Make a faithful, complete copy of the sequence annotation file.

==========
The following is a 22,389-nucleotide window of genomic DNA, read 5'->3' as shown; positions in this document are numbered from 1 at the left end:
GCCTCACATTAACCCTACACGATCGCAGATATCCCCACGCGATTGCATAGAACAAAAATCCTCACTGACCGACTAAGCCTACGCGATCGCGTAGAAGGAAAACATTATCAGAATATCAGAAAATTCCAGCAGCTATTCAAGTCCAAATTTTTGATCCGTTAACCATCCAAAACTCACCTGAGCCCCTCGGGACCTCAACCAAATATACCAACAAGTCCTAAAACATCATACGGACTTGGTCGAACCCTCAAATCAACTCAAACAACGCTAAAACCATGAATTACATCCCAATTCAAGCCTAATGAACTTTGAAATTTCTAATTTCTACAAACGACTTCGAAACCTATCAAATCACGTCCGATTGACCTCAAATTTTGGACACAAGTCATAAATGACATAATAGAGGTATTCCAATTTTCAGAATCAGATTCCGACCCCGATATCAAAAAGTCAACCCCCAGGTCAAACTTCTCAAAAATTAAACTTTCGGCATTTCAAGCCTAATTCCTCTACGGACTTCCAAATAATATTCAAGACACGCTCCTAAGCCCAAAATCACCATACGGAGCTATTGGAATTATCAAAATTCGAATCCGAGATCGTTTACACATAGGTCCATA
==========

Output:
The following is a 22,389-nucleotide window of genomic DNA, read 5'->3' as shown; positions in this document are numbered from 1 at the left end:
GCCTCACATTAACCCTACACGATCGCAGATATCCCCACGCGATTGCATAGAACAAAAATCCTCACTGACCGACTAAGCCTACGCGATCGCGTAGAAGGAAAACATTATCAGAATATCAGAAAATTCCAGCAGCTATTCAAGTCCAAATTTTTGATCCGTTAACCATCCAAAACTCACCTGAGCCCCTCGGGACCTCAACCAAATATACCAACAAGTCCTAAAACATCATACGGACTTGGTCGAACCCTCAAATCAACTCAAACAACGCTAAAACCATGAATTACATCCCAATTCAAGCCTAATGAACTTTGAAATTTCTAATTTCTACAAACGACTTCGAAACCTATCAAATCACGTCCGATTGACCTCAAATTTTGGACACAAGTCATAAATGACATAATAGAGGTATTCCAATTTTCAGAATCAGATTCCGACCCCGATATCAAAAAGTCAACCCCCAGGTCAAACTTCTCAAAAATTAAACTTTCGGCATTTCAAGCCTAATTCCTCTACGGACTTCCAAATAATATTCAAGACACGCTCCTAAGCCCAAAATCACCATACGGAGCTATTGGAATTATCAAAATTCGAATCCGAGATCGTTTACACATAGGTCCATA